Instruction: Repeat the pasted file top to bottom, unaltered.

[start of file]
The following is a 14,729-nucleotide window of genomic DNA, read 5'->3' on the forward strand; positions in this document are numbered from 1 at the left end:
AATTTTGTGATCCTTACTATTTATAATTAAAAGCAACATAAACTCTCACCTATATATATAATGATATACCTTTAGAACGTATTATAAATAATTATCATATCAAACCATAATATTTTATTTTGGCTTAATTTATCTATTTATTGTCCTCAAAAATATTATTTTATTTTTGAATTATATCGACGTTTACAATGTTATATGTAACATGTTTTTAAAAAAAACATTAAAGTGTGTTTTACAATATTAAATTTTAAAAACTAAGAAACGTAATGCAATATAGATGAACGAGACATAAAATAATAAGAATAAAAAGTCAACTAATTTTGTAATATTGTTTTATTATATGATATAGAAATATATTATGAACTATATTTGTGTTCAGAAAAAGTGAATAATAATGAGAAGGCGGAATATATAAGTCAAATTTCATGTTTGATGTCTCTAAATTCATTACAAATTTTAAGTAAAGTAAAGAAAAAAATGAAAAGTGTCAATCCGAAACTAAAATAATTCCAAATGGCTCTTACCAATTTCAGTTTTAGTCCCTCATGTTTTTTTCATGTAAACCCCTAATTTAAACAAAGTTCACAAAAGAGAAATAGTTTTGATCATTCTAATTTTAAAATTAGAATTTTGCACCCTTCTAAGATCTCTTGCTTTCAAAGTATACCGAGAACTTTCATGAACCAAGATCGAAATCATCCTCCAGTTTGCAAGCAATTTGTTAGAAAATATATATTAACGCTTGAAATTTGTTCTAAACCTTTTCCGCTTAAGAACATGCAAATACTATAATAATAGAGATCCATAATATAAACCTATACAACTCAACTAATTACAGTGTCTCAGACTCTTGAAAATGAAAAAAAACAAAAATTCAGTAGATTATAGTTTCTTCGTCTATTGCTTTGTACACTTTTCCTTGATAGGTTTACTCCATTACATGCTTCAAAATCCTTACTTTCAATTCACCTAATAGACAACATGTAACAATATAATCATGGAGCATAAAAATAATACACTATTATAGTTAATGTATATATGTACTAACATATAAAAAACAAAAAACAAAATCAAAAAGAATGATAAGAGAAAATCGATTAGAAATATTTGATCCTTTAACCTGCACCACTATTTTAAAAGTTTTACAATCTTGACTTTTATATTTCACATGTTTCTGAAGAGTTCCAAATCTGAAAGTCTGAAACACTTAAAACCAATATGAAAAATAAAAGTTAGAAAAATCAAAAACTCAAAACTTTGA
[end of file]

The following is a 14,729-nucleotide window of genomic DNA, read 5'->3' on the forward strand; positions in this document are numbered from 1 at the left end:
AATTTTGTGATCCTTACTATTTATAATTAAAAGCAACATAAACTCTCACCTATATATATAATGATATACCTTTAGAACGTATTATAAATAATTATCATATCAAACCATAATATTTTATTTTGGCTTAATTTATCTATTTATTGTCCTCAAAAATATTATTTTATTTTTGAATTATATCGACGTTTACAATGTTATATGTAACATGTTTTTAAAAAAAACATTAAAGTGTGTTTTACAATATTAAATTTTAAAAACTAAGAAACGTAATGCAATATAGATGAACGAGACATAAAATAATAAGAATAAAAAGTCAACTAATTTTGTAATATTGTTTTATTATATGATATAGAAATATATTATGAACTATATTTGTGTTCAGAAAAAGTGAATAATAATGAGAAGGCGGAATATATAAGTCAAATTTCATGTTTGATGTCTCTAAATTCATTACAAATTTTAAGTAAAGTAAAGAAAAAAATGAAAAGTGTCAATCCGAAACTAAAATAATTCCAAATGGCTCTTACCAATTTCAGTTTTAGTCCCTCATGTTTTTTTCATGTAAACCCCTAATTTAAACAAAGTTCACAAAAGAGAAATAGTTTTGATCATTCTAATTTTAAAATTAGAATTTTGCACCCTTCTAAGATCTCTTGCTTTCAAAGTATACCGAGAACTTTCATGAACCAAGATCGAAATCATCCTCCAGTTTGCAAGCAATTTGTTAGAAAATATATATTAACGCTTGAAATTTGTTCTAAACCTTTTCCGCTTAAGAACATGCAAATACTATAATAATAGAGATCCATAATATAAACCTATACAACTCAACTAATTACAGTGTCTCAGACTCTTGAAAATGAAAAAAAACAAAAATTCAGTAGATTATAGTTTCTTCGTCTATTGCTTTGTACACTTTTCCTTGATAGGTTTACTCCATTACATGCTTCAAAATCCTTACTTTCAATTCACCTAATAGACAACATGTAACAATATAATCATGGAGCATAAAAATAATACACTATTATAGTTAATGTATATATGTACTAACATATAAAAAACAAAAAACAAAATCAAAAAGAATGATAAGAGAAAATCGATTAGAAATATTTGATCCTTTAACCTGCACCACTATTTTAAAAGTTTTACAATCTTGACTTTTATATTTCACATGTTTCTGAAGAGTTCCAAATCTGAAAGTCTGAAACACTTAAAACCAATATGAAAAATAAAAGTTAGAAAAATCAAAAACTCAAAACTTTGA